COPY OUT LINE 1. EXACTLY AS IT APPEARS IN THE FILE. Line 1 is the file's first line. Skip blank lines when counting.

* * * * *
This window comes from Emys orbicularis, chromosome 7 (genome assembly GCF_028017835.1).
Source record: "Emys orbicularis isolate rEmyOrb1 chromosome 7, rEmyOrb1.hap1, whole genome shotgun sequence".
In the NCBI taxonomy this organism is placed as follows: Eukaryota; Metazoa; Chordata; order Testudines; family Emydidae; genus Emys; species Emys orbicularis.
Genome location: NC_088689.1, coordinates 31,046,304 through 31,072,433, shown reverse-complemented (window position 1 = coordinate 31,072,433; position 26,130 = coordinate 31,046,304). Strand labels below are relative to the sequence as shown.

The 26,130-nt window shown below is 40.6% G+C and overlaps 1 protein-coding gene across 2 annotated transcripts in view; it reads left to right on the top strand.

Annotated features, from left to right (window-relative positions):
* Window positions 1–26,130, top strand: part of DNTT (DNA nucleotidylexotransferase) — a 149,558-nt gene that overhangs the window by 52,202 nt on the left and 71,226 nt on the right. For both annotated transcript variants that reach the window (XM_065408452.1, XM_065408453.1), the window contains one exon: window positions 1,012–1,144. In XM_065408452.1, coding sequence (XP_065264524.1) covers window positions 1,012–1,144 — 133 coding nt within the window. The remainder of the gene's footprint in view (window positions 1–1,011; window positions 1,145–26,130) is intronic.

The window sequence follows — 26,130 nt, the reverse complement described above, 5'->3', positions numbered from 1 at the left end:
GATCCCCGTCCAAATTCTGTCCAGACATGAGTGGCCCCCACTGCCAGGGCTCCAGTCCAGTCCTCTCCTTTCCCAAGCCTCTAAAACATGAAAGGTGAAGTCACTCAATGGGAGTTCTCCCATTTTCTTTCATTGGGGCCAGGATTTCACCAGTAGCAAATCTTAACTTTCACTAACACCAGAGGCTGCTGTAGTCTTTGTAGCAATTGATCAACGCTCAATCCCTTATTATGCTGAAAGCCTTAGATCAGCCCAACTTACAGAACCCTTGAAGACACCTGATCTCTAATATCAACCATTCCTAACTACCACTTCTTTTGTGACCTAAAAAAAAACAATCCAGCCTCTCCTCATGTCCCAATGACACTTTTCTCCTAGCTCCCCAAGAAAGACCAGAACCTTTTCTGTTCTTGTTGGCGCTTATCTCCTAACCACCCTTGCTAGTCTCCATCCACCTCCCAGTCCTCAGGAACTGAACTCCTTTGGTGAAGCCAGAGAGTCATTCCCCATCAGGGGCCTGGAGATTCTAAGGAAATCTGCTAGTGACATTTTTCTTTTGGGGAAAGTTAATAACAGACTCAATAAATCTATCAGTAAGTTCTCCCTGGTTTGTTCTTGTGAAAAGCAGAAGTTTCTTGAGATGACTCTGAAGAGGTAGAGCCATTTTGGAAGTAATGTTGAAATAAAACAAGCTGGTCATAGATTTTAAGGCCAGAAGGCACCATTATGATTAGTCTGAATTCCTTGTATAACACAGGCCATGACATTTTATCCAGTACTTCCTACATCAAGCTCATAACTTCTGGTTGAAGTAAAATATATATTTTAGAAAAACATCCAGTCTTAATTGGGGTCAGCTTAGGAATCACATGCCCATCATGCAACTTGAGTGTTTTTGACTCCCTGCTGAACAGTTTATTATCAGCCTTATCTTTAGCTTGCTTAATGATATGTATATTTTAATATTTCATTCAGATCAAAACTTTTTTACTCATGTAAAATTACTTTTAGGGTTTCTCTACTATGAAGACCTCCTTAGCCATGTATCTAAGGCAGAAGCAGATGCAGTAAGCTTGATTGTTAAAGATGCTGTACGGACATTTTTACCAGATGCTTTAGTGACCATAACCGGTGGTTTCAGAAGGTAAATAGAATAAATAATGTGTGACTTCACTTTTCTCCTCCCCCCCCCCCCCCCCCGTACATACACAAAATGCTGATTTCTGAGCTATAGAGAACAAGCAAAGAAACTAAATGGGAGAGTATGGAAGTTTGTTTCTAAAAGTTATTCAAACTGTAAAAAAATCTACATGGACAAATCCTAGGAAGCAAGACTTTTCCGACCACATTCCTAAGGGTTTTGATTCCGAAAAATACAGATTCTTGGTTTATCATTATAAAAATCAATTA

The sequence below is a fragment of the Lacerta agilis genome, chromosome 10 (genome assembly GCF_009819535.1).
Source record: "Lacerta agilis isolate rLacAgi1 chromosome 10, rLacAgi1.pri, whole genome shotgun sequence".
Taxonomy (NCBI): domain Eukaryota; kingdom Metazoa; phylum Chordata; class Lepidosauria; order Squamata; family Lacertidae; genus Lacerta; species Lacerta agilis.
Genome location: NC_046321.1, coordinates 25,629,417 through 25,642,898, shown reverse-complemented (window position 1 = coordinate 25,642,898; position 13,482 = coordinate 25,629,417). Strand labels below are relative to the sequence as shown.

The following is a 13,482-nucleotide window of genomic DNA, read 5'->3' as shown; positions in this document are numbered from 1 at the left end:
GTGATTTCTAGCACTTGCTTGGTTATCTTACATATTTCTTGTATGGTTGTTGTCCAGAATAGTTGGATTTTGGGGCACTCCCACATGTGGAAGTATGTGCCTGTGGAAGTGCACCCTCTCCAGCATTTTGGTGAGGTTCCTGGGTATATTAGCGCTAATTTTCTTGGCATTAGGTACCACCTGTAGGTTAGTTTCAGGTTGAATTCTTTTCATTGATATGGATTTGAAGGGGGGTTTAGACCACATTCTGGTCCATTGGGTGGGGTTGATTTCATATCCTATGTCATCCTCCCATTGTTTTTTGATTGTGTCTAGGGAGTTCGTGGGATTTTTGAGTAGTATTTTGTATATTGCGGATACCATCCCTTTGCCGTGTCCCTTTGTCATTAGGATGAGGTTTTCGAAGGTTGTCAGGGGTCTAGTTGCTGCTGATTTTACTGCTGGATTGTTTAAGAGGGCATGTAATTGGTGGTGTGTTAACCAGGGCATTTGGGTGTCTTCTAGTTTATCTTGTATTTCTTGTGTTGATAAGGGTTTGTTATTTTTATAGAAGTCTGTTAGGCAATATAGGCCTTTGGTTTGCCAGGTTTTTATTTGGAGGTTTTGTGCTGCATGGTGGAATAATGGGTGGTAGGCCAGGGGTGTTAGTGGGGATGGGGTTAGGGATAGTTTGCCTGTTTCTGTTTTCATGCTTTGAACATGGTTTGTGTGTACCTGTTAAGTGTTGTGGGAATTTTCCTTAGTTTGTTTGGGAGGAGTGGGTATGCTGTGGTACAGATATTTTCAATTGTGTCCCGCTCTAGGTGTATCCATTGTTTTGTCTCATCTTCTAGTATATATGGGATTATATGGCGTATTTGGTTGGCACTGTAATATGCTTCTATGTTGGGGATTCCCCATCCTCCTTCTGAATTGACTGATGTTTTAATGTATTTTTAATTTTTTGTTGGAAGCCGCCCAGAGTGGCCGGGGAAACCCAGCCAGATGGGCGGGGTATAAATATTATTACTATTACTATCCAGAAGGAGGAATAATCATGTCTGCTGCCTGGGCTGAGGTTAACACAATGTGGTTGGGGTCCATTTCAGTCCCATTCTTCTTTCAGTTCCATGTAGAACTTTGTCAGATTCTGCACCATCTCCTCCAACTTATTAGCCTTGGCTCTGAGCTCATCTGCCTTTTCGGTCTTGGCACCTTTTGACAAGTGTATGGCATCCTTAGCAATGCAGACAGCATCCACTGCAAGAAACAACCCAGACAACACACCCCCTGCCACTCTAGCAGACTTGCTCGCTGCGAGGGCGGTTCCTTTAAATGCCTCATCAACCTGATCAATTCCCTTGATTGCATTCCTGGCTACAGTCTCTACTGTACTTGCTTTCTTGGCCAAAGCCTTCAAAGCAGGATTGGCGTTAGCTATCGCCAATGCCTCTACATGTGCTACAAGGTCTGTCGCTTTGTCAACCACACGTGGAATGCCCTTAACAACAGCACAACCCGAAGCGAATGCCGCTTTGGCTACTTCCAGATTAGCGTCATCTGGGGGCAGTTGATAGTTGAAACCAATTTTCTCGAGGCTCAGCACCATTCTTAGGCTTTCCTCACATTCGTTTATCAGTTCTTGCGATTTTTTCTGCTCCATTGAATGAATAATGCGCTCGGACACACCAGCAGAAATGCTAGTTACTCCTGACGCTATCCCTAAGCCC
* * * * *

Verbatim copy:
This window comes from Emys orbicularis, chromosome 7 (genome assembly GCF_028017835.1).